Thirty-four years later, the 1924 Register printed a veteran’s letter reporting the status and activities at the Yountville campus. The author, Sam McKay, left out no ingredient or morsel served as part of their Christmas dinner. The turkey meal with all the traditional side dishes was enjoyed by the veterans as they listened to classic holiday music performed by the Home Band. McKay added, “The meal was well cooked and served and the officials, cooks, waitresses and all concerned deserve great credit.”

The Yountville Veterans Home was just one of the numerous veteran centers receiving special holiday attention in 1924. Being only a few years after the conclusion of World War I, the general populace was quite aware of its veterans, especially those who were wounded during the “Great War.”

According to the Register’s Christmas Eve 1924 edition, “attractive and pleasing gifts have been sent to the wounded and sick sailors in the hospital at Mare Island by women of Napa acting under the auspices of Napa County Chapter of the Red Cross.” It added, “Fifty of these Christmas boxes were sent from Napa and 20 from St. Helena.”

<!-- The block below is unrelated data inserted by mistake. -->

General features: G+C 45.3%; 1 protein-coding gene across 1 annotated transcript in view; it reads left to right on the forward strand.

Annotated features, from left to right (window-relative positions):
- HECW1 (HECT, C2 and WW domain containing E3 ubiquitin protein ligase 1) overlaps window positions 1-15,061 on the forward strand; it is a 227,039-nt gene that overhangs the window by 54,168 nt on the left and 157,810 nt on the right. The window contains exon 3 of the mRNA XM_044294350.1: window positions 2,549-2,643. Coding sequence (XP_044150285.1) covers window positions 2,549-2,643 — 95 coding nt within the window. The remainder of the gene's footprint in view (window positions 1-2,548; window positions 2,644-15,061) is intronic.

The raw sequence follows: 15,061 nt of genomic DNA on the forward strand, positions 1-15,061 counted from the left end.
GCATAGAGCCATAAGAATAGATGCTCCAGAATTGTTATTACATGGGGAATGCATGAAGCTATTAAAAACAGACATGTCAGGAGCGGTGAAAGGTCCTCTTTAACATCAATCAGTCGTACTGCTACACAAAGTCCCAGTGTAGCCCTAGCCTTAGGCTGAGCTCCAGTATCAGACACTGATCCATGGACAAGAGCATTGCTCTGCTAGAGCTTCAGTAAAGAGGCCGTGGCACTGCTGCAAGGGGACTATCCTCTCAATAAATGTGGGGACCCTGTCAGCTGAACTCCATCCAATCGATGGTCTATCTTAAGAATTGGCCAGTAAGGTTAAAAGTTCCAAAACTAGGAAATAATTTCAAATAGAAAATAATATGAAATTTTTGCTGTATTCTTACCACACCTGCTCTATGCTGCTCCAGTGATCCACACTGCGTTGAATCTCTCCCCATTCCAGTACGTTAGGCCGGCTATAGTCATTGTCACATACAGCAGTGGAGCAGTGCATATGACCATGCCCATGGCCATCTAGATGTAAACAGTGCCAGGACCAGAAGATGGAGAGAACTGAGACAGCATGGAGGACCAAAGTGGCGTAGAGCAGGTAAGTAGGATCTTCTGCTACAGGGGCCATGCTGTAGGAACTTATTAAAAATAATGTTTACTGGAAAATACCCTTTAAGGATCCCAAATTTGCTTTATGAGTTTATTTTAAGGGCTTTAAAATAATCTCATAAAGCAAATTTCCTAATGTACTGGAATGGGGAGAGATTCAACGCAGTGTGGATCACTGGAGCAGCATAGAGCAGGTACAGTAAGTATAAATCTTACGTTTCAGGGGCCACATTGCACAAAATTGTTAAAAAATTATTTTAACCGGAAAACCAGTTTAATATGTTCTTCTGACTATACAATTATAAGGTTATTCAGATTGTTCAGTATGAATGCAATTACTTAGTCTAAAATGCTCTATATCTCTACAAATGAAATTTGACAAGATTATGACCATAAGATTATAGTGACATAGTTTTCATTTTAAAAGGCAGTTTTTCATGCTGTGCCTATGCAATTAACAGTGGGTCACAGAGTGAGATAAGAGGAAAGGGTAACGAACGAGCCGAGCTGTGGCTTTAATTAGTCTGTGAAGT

A couple of columns over from that article was another, and related, an article titled, “Christmas Cheer For War Veterans At State Hospital.” The Register reported, “As has been done annually since the World War, ex-servicemen convalescing at Napa State Hospital have been remembered at Christmas time by the Knights of Columbus.” The parcels were filled with an assortment of personal care and comfort items. The Register also noted, “Fifty veterans of the late war are receiving treatment in the ex-service men’s ward at Napa State Hospital.”